South-west sound

Collected, by Massive Attack

March 27 2006 / New Statesman

Who are or what is Massive Attack? At times it seems to be less a band or a group than a kind of movement, with a large cast of associate and affiliate members and an ever-changing line-up of musicians, producers, DJs and vocalists. If there is a central system of control, it probably revolves around Robert Del Naja, who has appeared on each of the four Massive Attack studio albums and has overseen the selections for Collected, a new greatest-hits compilation that includes previously unreleased material. And if there is a base, it is Bristol, even though many of those who are in or have worked with Massive Attack no longer live in that vibrant, multiracial city.

Yet through all the changes in personnel, and for all the various singers who have worked with the Massives, as they are more colloquially known, the sound has remained unmistakably the same. Their first album, Blue Lines (1991), established a template, and it remains one of the most influential records of the past 20 years. Its fusion of electronics with rap, dub, hip-hop and reggae vocals, its bleak lyricism and evocation of urban alienation and paranoia, its use of sampling, and its dense, multi-layered sound have been widely imitated but never bettered. As the founding member Grant Marshall (aka Daddy G) said, here was “dance music for the head rather than for the feet”.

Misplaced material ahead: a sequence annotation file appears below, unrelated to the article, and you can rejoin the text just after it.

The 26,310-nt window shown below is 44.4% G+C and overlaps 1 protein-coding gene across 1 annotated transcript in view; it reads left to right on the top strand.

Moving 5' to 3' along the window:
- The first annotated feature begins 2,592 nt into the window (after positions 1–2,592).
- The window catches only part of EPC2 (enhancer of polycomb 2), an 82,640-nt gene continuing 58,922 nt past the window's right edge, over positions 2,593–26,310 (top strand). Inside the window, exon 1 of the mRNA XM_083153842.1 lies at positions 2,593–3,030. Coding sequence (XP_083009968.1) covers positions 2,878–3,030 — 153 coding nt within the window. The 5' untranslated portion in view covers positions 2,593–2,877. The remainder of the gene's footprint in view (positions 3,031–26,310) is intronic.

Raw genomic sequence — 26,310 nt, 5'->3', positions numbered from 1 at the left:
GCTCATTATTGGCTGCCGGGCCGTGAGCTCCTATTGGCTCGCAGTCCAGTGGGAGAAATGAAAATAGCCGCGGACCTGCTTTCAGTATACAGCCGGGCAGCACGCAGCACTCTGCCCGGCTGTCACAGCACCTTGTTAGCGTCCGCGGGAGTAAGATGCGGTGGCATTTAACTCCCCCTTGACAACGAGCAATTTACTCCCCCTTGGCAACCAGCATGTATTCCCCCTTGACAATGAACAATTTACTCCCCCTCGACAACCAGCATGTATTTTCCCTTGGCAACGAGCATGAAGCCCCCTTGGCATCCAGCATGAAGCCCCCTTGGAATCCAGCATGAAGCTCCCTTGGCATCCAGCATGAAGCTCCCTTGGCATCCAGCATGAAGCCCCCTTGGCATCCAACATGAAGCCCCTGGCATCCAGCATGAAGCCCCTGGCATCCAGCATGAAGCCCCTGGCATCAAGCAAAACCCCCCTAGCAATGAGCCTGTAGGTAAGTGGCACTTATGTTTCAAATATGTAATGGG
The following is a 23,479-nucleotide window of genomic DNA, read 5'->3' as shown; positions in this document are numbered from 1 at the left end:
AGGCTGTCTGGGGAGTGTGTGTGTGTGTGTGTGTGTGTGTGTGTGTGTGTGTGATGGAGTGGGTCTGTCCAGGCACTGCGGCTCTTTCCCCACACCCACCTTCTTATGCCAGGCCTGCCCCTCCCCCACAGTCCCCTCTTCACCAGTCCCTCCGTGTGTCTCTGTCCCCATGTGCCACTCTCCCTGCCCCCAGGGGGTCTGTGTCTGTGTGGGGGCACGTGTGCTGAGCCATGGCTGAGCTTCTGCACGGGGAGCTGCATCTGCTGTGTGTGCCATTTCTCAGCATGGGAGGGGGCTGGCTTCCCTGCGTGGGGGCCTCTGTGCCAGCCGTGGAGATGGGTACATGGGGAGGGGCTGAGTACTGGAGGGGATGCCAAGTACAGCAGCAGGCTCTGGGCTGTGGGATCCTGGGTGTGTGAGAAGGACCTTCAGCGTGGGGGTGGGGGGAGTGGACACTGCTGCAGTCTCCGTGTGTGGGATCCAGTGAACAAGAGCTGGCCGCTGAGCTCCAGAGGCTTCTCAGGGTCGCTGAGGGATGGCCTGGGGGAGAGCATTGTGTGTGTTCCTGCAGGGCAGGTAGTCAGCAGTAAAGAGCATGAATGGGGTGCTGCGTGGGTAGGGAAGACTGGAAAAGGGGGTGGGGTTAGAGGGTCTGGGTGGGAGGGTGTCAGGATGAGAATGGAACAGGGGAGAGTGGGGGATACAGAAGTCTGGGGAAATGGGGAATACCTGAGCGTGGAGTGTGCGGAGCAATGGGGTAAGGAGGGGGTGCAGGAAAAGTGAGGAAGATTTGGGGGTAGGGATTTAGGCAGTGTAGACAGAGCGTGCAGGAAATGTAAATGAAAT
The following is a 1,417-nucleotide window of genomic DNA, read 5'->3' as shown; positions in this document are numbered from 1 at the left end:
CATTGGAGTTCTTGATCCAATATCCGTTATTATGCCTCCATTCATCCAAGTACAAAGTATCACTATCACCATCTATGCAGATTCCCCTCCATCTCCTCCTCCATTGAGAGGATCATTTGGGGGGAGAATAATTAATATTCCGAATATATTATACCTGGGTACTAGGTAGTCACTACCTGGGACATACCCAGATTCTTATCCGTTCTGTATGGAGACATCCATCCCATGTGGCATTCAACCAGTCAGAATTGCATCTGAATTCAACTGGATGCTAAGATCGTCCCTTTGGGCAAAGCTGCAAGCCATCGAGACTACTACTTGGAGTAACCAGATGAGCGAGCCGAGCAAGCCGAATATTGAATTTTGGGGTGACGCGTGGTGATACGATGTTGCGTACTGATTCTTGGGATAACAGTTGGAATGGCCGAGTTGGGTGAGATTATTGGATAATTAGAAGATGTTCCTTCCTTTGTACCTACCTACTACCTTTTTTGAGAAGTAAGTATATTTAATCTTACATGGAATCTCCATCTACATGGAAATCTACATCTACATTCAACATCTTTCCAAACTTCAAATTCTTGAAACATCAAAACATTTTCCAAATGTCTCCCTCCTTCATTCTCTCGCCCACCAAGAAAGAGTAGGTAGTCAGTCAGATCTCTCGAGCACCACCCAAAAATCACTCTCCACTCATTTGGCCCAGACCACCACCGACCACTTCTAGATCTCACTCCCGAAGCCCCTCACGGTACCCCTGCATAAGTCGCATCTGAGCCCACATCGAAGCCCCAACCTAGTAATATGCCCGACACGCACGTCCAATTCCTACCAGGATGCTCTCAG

On subsequent albums, the mood and the sound fractured and darkened; everything seemed to slow down, as personal relations became strained and the Massives began to experiment less with dance rhythms than with more somnambulant electronic backbeats, inviting the likes of Tracey Thorn (of Everything But the Girl) and Liz Fraser (of the Cocteau Twins) to sing on selected tracks for the albums Protection (1995) and Mezzanine (1998). The title track of Protection, featuring the soulful Thorn, with its mournful, trance-like electronic underbeat, is, for me, the best of Massive Attack. Ambient dub, trip-hop - whatever you call it, this was late-night, post-rave, spliff-slowed mood music with its own peculiarly beguiling atmosphere of confusion and loss.